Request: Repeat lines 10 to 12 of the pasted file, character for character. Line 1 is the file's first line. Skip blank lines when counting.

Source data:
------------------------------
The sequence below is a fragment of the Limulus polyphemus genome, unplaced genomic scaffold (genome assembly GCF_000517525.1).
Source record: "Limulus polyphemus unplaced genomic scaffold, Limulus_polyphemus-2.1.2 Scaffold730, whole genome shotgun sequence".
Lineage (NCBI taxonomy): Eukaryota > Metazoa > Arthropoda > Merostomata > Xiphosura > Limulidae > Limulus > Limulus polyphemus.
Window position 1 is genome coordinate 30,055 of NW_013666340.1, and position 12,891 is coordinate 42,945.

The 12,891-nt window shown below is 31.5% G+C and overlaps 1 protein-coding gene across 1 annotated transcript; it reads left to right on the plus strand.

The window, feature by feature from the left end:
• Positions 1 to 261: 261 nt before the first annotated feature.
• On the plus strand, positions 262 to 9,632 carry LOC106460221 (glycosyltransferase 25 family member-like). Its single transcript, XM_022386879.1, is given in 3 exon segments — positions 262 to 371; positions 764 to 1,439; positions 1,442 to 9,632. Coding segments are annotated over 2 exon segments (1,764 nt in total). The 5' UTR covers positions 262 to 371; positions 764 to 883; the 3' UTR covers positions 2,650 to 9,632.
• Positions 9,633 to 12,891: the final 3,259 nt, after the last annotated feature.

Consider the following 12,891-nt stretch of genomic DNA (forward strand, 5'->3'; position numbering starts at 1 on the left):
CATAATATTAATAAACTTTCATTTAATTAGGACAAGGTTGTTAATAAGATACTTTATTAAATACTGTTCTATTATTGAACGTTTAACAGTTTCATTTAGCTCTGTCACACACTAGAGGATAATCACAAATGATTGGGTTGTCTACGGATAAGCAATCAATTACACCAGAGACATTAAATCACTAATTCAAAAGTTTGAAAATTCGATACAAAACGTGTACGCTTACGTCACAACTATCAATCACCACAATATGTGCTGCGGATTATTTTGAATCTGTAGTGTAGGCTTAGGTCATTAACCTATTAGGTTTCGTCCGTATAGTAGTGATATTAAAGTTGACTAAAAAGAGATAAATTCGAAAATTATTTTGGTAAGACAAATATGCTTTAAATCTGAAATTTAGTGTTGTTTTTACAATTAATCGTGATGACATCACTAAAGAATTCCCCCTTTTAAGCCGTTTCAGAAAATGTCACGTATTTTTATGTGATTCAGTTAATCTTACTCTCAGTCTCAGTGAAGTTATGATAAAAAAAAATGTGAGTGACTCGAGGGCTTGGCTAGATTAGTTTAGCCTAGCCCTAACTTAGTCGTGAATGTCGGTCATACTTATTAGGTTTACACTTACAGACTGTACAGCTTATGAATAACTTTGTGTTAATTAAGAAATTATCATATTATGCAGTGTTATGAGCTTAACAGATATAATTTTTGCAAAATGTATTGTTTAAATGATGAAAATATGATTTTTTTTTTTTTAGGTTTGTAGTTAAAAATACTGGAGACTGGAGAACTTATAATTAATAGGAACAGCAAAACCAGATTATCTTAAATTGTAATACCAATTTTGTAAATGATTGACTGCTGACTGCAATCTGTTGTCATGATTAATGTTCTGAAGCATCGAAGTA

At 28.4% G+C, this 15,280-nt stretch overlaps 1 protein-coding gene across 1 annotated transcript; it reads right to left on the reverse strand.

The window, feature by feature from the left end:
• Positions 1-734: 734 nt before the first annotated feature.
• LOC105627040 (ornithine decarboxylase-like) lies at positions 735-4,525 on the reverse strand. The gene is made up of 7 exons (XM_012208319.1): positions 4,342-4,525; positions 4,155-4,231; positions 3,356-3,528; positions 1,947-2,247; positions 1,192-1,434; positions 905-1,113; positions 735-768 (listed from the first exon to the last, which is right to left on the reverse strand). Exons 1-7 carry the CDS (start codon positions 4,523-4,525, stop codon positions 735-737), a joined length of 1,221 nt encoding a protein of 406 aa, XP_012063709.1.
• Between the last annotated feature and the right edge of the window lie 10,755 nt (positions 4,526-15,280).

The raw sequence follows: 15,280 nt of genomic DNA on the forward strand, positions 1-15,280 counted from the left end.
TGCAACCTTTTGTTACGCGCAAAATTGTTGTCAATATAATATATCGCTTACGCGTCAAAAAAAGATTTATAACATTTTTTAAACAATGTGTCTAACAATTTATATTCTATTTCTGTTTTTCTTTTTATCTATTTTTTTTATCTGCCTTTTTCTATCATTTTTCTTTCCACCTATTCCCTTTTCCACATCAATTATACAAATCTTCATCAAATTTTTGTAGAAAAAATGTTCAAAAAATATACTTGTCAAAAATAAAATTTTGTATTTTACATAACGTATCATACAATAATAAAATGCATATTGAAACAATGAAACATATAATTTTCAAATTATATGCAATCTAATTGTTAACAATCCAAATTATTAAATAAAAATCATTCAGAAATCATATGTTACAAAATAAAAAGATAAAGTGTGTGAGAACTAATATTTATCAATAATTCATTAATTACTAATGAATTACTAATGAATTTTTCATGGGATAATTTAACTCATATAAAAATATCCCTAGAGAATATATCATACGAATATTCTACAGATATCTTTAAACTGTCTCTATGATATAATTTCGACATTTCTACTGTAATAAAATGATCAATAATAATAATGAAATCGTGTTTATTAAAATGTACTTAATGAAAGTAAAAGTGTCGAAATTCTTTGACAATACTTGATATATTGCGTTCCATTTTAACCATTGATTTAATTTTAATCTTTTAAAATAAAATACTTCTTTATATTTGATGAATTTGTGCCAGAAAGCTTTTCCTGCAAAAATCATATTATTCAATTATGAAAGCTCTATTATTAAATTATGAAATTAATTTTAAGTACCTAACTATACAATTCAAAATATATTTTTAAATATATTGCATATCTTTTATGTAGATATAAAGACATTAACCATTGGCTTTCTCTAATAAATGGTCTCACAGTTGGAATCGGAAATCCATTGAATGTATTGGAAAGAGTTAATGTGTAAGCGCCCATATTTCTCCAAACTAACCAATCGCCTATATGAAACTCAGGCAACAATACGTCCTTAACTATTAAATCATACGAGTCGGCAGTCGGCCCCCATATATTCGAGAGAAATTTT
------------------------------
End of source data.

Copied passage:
Consider the following 12,891-nt stretch of genomic DNA (forward strand, 5'->3'; position numbering starts at 1 on the left):
CATAATATTAATAAACTTTCATTTAATTAGGACAAGGTTGTTAATAAGATACTTTATTAAATACTGTTCTATTATTGAACGTTTAACAGTTTCATTTAGCTCTGTCACACACTAGAGGATAATCACAAATGATTGGGTTGTCTACGGATAAGCAATCAATTACACCAGAGACATTAAATCACTAATTCAAAAGTTTGAAAATTCGATACAAAACGTGTACGCTTACGTCACAACTATCAATCACCACAATATGTGCTGCGGATTATTTTGAATCTGTAGTGTAGGCTTAGGTCATTAACCTATTAGGTTTCGTCCGTATAGTAGTGATATTAAAGTTGACTAAAAAGAGATAAATTCGAAAATTATTTTGGTAAGACAAATATGCTTTAAATCTGAAATTTAGTGTTGTTTTTACAATTAATCGTGATGACATCACTAAAGAATTCCCCCTTTTAAGCCGTTTCAGAAAATGTCACGTATTTTTATGTGATTCAGTTAATCTTACTCTCAGTCTCAGTGAAGTTATGATAAAAAAAAATGTGAGTGACTCGAGGGCTTGGCTAGATTAGTTTAGCCTAGCCCTAACTTAGTCGTGAATGTCGGTCATACTTATTAGGTTTACACTTACAGACTGTACAGCTTATGAATAACTTTGTGTTAATTAAGAAATTATCATATTATGCAGTGTTATGAGCTTAACAGATATAATTTTTGCAAAATGTATTGTTTAAATGATGAAAATATGATTTTTTTTTTTTTAGGTTTGTAGTTAAAAATACTGGAGACTGGAGAACTTATAATTAATAGGAACAGCAAAACCAGATTATCTTAAATTGTAATACCAATTTTGTAAATGATTGACTGCTGACTGCAATCTGTTGTCATGATTAATGTTCTGAAGCATCGAAGTA

At 28.4% G+C, this 15,280-nt stretch overlaps 1 protein-coding gene across 1 annotated transcript; it reads right to left on the reverse strand.